Religious or Spiritual Environmentalism

While some people believe religious views to be aloof to environmental woes, in many cases it’s an unfair assessment. In nearly all religious texts, from the Torah to the Judeo-Christian Bible to the Qoran, there is a call to be stewards of the land, caring for and protecting the gifts given to followers of their faith. Also included are many Easterns beliefs, such as Buddhism and Paganism, with whom a reverence for nature is paramount.

Religion and the Environment

When it comes to religion and the environment, beliefs are often unjustly criticized (when it’s hypocrisy that should be to blame, instead).

I am no theologian, so instead of attempting to explain each religion and its stance on environmental issues, I’m simply going to point out a variety of texts and resources which support religious and spiritual environmentalism.

Baha’ism

In all matters moderation is desirable. If a thing is carried to excess, it will prove a source of evil.

Buddhism

Aware of the suffering caused by the destruction of life, I undertake to cultivate compassion and learn ways to protect the lives of people, animals, plants, and minerals.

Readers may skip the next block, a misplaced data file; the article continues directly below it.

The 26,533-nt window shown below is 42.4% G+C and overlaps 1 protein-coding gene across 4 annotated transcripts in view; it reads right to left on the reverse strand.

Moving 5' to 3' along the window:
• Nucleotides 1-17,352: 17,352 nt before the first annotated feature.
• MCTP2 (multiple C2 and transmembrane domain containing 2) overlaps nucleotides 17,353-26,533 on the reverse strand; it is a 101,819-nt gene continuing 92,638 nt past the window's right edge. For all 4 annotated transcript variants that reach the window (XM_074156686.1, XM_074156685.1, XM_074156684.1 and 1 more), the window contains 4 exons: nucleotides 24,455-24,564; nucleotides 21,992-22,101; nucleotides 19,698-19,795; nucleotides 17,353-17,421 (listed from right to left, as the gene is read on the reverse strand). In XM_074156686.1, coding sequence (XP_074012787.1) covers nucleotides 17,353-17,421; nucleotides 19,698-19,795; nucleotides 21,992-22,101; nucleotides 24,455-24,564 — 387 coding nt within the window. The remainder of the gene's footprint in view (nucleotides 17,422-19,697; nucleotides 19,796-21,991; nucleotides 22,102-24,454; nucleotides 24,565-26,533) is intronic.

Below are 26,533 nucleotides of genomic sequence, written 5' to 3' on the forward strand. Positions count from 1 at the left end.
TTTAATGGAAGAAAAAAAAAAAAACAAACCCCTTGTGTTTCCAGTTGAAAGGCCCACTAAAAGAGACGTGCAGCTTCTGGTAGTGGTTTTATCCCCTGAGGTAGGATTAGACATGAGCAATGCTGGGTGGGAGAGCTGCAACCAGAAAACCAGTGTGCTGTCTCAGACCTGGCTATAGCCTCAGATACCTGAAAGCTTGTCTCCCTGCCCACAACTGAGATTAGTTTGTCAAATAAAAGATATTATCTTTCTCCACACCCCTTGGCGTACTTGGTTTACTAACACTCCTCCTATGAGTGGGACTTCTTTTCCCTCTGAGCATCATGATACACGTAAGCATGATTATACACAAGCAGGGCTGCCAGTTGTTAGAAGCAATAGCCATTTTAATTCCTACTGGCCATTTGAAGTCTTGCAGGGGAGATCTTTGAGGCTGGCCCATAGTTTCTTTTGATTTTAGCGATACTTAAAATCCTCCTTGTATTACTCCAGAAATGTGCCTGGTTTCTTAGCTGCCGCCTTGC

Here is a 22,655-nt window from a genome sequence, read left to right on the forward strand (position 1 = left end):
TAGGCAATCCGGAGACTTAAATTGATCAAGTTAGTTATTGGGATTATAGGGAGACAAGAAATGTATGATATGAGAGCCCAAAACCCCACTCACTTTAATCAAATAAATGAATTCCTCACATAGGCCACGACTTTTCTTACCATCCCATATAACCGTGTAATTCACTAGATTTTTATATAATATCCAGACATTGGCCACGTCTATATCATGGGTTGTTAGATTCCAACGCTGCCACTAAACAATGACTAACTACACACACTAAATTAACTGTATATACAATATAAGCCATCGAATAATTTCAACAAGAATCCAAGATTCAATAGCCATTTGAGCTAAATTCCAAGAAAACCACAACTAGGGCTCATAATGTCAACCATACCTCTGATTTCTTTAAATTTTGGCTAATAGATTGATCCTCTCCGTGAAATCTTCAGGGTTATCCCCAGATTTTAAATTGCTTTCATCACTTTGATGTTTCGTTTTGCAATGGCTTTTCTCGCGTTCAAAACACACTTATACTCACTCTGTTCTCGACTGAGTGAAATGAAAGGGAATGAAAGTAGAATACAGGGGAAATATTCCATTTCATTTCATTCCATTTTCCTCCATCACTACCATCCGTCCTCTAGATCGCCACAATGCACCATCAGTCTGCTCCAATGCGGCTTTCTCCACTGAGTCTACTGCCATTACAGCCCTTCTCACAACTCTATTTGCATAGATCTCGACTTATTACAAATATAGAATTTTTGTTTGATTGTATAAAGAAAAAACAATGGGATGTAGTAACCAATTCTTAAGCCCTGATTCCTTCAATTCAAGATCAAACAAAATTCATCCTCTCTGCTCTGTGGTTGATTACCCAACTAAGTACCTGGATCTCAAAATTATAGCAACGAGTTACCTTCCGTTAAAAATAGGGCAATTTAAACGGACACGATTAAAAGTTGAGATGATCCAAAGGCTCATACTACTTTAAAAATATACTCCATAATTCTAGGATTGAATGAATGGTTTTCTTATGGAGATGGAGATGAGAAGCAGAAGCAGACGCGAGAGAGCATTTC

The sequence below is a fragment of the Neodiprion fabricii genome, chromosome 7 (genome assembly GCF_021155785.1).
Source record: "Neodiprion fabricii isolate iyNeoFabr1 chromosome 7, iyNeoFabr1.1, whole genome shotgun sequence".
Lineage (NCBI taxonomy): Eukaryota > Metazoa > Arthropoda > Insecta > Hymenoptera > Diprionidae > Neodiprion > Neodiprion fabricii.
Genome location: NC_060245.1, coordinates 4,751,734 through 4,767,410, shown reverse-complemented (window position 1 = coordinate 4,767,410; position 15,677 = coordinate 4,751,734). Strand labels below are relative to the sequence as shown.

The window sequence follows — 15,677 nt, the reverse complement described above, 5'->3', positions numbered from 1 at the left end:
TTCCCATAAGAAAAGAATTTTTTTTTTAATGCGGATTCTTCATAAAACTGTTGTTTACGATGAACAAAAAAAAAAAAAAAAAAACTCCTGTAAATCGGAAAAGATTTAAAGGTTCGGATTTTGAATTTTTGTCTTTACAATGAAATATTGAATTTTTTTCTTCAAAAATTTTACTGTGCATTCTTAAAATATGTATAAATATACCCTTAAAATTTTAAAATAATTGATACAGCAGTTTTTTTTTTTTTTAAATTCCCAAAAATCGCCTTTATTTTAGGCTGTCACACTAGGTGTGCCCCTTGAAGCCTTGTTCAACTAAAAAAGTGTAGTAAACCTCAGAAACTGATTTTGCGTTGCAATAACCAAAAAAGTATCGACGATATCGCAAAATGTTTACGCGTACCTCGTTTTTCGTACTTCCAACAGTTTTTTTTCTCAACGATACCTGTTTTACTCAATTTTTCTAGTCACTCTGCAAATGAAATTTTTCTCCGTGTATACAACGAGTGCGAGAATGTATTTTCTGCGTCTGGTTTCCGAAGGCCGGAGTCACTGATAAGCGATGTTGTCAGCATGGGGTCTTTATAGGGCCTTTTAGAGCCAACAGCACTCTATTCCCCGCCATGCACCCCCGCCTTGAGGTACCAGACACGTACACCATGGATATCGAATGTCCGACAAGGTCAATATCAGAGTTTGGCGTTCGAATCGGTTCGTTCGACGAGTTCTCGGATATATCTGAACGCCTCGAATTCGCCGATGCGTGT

Christianity

But ask the animals, and they will teach you; or birds of the air and they will tell you; or speak to the earth and it will teach you; or let the fish of the sea inform you. Which of all these does not know that the hand of the lord has done this. In His hand is the life of every creature and the breath of all mankind.

Confucianism

Let the states of equilibrium and harmony exist in perfection, and a happy order will prevail throughout heaven and earth, and all things will be nourished and flourish.

Hinduism

Everything in the universe belongs to the Lord. Therefore take only what you need, that is set aside for you. Do not take anything else, for you know to whom it belongs.

Islam

Devote thyself single-mindedly to the Faith, and thus follow the nature designed by Allah, the nature according to which He has fashioned mankind. There is no altering the creation of Allah.

Jainism

Ahimsa or nonviolence is not only non-killing, it also means that one’s attitude must be of maitri (amity) and peace. The real meaning of ahimsa is maitri. There are thought to be countless jivas, life or life forms, that populate the earth, air, water and are present all around us. How are we to behave towards these? With maitri.

Judaism

For in respect of the fate of man and the fate of beast, they have one and the same fate: as the one dies so dies the other;

Shintoism

Be charitable to all beings, love is the representative of God.

It’s inspiring and encouraging to know that despite major religious differences and the strife it often causes we can still find a common thread in our lives and our care of the Earth.